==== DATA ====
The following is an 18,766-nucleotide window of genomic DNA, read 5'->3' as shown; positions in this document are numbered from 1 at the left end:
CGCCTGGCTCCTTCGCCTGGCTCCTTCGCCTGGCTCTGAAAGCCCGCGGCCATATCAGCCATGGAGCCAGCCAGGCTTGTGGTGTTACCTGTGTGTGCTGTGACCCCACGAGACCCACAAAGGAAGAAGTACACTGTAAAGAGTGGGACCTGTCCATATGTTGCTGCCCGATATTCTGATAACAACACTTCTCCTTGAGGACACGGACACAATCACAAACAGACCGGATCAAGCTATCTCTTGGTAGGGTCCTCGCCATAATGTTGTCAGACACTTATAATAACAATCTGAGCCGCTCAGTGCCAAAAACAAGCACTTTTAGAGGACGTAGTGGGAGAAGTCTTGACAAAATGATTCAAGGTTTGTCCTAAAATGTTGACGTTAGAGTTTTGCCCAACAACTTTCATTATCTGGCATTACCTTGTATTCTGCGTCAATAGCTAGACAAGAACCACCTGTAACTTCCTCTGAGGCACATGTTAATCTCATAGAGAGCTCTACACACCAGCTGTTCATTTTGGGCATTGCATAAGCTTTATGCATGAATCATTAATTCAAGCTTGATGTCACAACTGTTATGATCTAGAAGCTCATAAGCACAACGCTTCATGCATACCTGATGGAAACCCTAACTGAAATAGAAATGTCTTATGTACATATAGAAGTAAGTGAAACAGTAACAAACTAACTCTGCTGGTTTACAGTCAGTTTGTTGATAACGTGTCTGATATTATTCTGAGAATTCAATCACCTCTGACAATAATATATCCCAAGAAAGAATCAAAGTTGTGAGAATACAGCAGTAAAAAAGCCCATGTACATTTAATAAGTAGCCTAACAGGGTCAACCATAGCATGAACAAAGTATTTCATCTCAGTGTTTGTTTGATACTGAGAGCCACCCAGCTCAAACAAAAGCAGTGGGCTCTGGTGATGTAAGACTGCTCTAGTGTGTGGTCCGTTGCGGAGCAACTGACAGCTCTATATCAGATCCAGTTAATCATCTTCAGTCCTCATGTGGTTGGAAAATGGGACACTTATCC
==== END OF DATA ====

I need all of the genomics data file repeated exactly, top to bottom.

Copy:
The following is an 18,766-nucleotide window of genomic DNA, read 5'->3' as shown; positions in this document are numbered from 1 at the left end:
CGCCTGGCTCCTTCGCCTGGCTCCTTCGCCTGGCTCTGAAAGCCCGCGGCCATATCAGCCATGGAGCCAGCCAGGCTTGTGGTGTTACCTGTGTGTGCTGTGACCCCACGAGACCCACAAAGGAAGAAGTACACTGTAAAGAGTGGGACCTGTCCATATGTTGCTGCCCGATATTCTGATAACAACACTTCTCCTTGAGGACACGGACACAATCACAAACAGACCGGATCAAGCTATCTCTTGGTAGGGTCCTCGCCATAATGTTGTCAGACACTTATAATAACAATCTGAGCCGCTCAGTGCCAAAAACAAGCACTTTTAGAGGACGTAGTGGGAGAAGTCTTGACAAAATGATTCAAGGTTTGTCCTAAAATGTTGACGTTAGAGTTTTGCCCAACAACTTTCATTATCTGGCATTACCTTGTATTCTGCGTCAATAGCTAGACAAGAACCACCTGTAACTTCCTCTGAGGCACATGTTAATCTCATAGAGAGCTCTACACACCAGCTGTTCATTTTGGGCATTGCATAAGCTTTATGCATGAATCATTAATTCAAGCTTGATGTCACAACTGTTATGATCTAGAAGCTCATAAGCACAACGCTTCATGCATACCTGATGGAAACCCTAACTGAAATAGAAATGTCTTATGTACATATAGAAGTAAGTGAAACAGTAACAAACTAACTCTGCTGGTTTACAGTCAGTTTGTTGATAACGTGTCTGATATTATTCTGAGAATTCAATCACCTCTGACAATAATATATCCCAAGAAAGAATCAAAGTTGTGAGAATACAGCAGTAAAAAAGCCCATGTACATTTAATAAGTAGCCTAACAGGGTCAACCATAGCATGAACAAAGTATTTCATCTCAGTGTTTGTTTGATACTGAGAGCCACCCAGCTCAAACAAAAGCAGTGGGCTCTGGTGATGTAAGACTGCTCTAGTGTGTGGTCCGTTGCGGAGCAACTGACAGCTCTATATCAGATCCAGTTAATCATCTTCAGTCCTCATGTGGTTGGAAAATGGGACACTTATCC